I’m old enough now to recognize some of the familiar themes in television shows and movies. I’ll often comment to my kids that the current Star Wars trilogy is not too dissimilar from the original trilogy that was first released in 1977, or that a current television series is like a series from 20 years ago. Sure, the actors are different, and the technology has taken great leaps, but the basic storylines have persisted and remain unchanged.
As I read Psalm 76, I was thinking that there is a familiar storyline that the psalmist wants us to grasp only instead of looking back, the psalmist is asking us to look forward.
The first three verses sum up the history of God’s people and how God has repeatedly delivered His people from those who have attacked them.
We don’t know the circumstances that led to the Psalm’s creation but it’s possible that the Psalm was written during the reign of Hezekiah when God rescued Jerusalem from the overwhelming army of the Assyrians (2 Kings 19).
The next three verses (4-6) go on to praise the Lord for His greatness and deliverance, and in verses 7-9, the Lord is to be praised for His deliverance of the humble of the earth, that is those who are unable to stand for themselves.
It’s interesting to notice that the psalmist recognizes that God’s sovereign authority and power are not limited to just Jerusalem; the Lord’s saving deliverance is for all the humble of the earth.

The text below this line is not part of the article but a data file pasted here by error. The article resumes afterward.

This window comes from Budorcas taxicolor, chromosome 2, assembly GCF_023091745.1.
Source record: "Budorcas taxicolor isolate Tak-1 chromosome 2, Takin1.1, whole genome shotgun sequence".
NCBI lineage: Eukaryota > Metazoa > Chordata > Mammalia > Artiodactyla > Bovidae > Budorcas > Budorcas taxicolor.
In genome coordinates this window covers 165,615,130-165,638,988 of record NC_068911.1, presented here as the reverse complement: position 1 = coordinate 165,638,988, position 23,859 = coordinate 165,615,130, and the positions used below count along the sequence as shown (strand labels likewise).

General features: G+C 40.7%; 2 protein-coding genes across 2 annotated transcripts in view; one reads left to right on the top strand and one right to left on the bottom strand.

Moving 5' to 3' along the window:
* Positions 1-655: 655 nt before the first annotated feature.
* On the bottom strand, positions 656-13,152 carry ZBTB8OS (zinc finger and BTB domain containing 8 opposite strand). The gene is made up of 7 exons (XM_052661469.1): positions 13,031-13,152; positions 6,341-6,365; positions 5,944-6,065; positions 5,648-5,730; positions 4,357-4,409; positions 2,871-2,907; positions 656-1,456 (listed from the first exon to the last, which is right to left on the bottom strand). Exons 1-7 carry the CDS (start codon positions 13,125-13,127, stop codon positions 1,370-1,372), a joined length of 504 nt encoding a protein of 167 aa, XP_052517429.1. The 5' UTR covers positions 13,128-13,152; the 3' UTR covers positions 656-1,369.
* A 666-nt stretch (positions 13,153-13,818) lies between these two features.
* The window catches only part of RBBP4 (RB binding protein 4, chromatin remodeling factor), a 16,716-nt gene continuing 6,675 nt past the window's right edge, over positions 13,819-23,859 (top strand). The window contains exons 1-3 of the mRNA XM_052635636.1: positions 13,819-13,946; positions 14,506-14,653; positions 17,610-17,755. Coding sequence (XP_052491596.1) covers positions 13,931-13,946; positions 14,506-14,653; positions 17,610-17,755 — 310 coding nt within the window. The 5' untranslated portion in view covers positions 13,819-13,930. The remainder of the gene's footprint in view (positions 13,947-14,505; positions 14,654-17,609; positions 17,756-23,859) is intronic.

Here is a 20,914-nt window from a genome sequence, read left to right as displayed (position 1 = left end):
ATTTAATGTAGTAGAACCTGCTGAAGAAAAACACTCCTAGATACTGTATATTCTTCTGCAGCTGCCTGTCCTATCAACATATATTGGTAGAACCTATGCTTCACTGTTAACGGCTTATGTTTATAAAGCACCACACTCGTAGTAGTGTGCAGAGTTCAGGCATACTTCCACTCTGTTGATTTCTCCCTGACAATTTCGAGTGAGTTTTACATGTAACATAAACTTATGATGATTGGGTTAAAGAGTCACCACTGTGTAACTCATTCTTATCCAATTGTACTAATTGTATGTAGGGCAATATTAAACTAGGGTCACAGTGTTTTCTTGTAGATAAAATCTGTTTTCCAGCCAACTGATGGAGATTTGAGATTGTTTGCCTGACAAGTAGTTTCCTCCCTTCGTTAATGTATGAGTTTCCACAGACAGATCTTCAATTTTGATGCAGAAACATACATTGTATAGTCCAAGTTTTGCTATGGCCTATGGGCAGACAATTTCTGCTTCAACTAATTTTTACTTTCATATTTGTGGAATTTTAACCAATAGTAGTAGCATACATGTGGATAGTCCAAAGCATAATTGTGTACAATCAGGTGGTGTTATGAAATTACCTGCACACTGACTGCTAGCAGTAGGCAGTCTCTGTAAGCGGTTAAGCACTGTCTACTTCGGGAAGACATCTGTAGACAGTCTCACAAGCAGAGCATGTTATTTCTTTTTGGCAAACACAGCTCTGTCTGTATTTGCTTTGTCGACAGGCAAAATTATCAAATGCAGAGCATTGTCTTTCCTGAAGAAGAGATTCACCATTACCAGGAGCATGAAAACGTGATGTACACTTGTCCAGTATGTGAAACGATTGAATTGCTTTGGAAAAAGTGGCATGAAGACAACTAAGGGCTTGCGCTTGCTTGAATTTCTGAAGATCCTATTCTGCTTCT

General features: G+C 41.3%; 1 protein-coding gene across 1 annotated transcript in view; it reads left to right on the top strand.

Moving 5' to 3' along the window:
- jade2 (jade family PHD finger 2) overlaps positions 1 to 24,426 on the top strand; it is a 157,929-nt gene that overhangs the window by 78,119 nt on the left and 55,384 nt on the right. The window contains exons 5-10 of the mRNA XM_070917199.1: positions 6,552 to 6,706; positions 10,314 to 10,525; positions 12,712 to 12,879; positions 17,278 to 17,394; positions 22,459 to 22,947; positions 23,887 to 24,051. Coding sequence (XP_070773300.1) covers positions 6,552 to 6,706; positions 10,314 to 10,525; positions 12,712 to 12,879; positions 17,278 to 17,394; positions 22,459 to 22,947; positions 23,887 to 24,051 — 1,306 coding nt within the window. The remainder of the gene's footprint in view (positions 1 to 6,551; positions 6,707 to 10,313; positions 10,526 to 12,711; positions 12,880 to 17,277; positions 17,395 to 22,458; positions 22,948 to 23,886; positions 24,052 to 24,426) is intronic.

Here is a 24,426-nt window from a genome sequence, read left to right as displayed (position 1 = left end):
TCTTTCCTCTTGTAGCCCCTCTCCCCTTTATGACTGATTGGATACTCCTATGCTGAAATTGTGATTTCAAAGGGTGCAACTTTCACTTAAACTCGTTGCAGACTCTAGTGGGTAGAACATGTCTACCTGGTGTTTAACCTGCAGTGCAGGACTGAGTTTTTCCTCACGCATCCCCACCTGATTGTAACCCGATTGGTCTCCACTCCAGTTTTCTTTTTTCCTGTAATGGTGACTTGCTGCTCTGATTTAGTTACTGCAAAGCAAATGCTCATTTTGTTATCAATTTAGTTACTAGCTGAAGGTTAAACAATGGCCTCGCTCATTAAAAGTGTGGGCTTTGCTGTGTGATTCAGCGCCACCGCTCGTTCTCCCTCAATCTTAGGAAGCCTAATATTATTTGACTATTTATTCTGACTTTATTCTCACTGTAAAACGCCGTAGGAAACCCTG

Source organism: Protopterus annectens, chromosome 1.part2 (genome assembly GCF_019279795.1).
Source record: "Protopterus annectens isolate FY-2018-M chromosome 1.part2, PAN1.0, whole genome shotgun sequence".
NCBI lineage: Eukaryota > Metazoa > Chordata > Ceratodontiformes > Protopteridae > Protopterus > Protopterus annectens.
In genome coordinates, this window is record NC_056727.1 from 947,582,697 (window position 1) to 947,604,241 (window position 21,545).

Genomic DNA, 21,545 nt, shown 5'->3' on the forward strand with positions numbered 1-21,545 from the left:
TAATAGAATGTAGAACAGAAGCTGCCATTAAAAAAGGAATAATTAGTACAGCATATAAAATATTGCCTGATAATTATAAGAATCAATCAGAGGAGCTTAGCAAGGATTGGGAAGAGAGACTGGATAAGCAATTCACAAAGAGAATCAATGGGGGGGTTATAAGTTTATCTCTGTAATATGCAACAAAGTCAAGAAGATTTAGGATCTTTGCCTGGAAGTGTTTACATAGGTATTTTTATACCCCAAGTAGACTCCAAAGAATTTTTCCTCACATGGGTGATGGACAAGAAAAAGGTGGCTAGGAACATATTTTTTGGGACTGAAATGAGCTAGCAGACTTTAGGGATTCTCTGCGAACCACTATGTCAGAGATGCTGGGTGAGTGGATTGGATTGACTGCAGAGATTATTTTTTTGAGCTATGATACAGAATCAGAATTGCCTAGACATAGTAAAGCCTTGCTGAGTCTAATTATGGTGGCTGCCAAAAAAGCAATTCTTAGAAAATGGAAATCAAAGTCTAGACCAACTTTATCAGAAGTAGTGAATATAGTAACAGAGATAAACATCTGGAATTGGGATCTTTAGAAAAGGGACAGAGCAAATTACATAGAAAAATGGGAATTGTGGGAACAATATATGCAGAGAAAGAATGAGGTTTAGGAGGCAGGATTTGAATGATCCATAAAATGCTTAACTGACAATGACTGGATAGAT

The last three verses push our thinking into the future, to the time when God’s terrifying power will put things right in the final judgment to come.
But let’s understand this correctly because we often struggle when we hear the word “judgment”.
Here, the acts of God’s judgment in the past are meant as a warning to the wicked, urging them to be reconciled to the Lord who is greatly to be feared before the opportunity is lost.
With that understanding, we can rightly recognize God’s mercy in this Psalm in that the Lord wants even the wicked of the world to be reconciled to Him.
We see this truth reflected in 2 Peter 3.9-10 when Peter speaks of God’s patience as we wait for the day of Jesus’ return.
9 The Lord is not slow to fulfill his promise as some count slowness, but is patient toward you, not wishing that any should perish, but that all should reach repentance. 10 But the day of the Lord will come like a thief, and then the heavens will pass away with a roar, and the heavenly bodies will be burned up and dissolved, and the earth and the works that are done on it will be exposed.
Soaking it all in, I’m left challenged in a couple of ways. First, I’m challenged to recognize and praise the Lord for the ways that He has been working and moving in my life. As we noted in Psalm 62, the Lord is our rock, our refuge, our fortress, and salvation, and as we continually wait on and place our trust in Him, we will not be shaken.
And at the same time, I’m challenged to share the Gospel message with those who don’t know the Lord. The heart of the Lord is for all to be reconciled to Himself through His Son Jesus and you and I are His ambassadors who have the right and privilege of carrying His Good News out into the world.
So how might you give the Lord an offering of praise today, and to whom might the Lord be leading you to share the Good News of His love, mercy, and forgiveness?
God bless you and know that you are prayed for constantly.